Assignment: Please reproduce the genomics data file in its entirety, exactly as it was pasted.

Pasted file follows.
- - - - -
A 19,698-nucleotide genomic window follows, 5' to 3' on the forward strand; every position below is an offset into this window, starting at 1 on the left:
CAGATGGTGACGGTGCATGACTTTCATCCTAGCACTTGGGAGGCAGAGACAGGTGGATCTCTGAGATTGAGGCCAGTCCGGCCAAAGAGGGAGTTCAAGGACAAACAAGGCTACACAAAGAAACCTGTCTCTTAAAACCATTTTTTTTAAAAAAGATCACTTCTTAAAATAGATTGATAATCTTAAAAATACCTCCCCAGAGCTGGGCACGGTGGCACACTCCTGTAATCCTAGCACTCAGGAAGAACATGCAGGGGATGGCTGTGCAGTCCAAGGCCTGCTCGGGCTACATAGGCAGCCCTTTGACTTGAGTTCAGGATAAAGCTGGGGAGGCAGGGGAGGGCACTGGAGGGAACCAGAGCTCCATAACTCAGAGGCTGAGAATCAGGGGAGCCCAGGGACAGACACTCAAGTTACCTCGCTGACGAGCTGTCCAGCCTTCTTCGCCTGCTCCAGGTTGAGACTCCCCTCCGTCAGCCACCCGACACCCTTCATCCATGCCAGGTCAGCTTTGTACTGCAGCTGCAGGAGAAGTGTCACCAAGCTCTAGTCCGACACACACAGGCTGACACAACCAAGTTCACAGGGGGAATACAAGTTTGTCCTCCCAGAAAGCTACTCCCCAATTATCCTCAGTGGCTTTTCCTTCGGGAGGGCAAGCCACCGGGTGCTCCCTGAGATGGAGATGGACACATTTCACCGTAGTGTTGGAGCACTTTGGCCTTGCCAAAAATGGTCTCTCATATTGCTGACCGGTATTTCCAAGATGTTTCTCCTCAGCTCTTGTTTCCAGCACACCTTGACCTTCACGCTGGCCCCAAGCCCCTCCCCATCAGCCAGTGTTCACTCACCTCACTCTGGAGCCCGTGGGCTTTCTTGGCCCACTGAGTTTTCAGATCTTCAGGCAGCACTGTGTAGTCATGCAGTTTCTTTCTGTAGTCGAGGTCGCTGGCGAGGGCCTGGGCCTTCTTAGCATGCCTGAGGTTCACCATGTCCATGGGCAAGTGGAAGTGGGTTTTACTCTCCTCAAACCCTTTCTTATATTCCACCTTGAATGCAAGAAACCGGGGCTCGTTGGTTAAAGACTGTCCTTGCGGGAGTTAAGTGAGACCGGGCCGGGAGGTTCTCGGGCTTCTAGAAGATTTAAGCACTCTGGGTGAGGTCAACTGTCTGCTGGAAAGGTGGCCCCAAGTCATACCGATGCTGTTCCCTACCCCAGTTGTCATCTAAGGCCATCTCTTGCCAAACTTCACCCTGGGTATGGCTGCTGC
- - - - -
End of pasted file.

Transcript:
A 19,698-nucleotide genomic window follows, 5' to 3' on the forward strand; every position below is an offset into this window, starting at 1 on the left:
CAGATGGTGACGGTGCATGACTTTCATCCTAGCACTTGGGAGGCAGAGACAGGTGGATCTCTGAGATTGAGGCCAGTCCGGCCAAAGAGGGAGTTCAAGGACAAACAAGGCTACACAAAGAAACCTGTCTCTTAAAACCATTTTTTTTAAAAAAGATCACTTCTTAAAATAGATTGATAATCTTAAAAATACCTCCCCAGAGCTGGGCACGGTGGCACACTCCTGTAATCCTAGCACTCAGGAAGAACATGCAGGGGATGGCTGTGCAGTCCAAGGCCTGCTCGGGCTACATAGGCAGCCCTTTGACTTGAGTTCAGGATAAAGCTGGGGAGGCAGGGGAGGGCACTGGAGGGAACCAGAGCTCCATAACTCAGAGGCTGAGAATCAGGGGAGCCCAGGGACAGACACTCAAGTTACCTCGCTGACGAGCTGTCCAGCCTTCTTCGCCTGCTCCAGGTTGAGACTCCCCTCCGTCAGCCACCCGACACCCTTCATCCATGCCAGGTCAGCTTTGTACTGCAGCTGCAGGAGAAGTGTCACCAAGCTCTAGTCCGACACACACAGGCTGACACAACCAAGTTCACAGGGGGAATACAAGTTTGTCCTCCCAGAAAGCTACTCCCCAATTATCCTCAGTGGCTTTTCCTTCGGGAGGGCAAGCCACCGGGTGCTCCCTGAGATGGAGATGGACACATTTCACCGTAGTGTTGGAGCACTTTGGCCTTGCCAAAAATGGTCTCTCATATTGCTGACCGGTATTTCCAAGATGTTTCTCCTCAGCTCTTGTTTCCAGCACACCTTGACCTTCACGCTGGCCCCAAGCCCCTCCCCATCAGCCAGTGTTCACTCACCTCACTCTGGAGCCCGTGGGCTTTCTTGGCCCACTGAGTTTTCAGATCTTCAGGCAGCACTGTGTAGTCATGCAGTTTCTTTCTGTAGTCGAGGTCGCTGGCGAGGGCCTGGGCCTTCTTAGCATGCCTGAGGTTCACCATGTCCATGGGCAAGTGGAAGTGGGTTTTACTCTCCTCAAACCCTTTCTTATATTCCACCTTGAATGCAAGAAACCGGGGCTCGTTGGTTAAAGACTGTCCTTGCGGGAGTTAAGTGAGACCGGGCCGGGAGGTTCTCGGGCTTCTAGAAGATTTAAGCACTCTGGGTGAGGTCAACTGTCTGCTGGAAAGGTGGCCCCAAGTCATACCGATGCTGTTCCCTACCCCAGTTGTCATCTAAGGCCATCTCTTGCCAAACTTCACCCTGGGTATGGCTGCTGC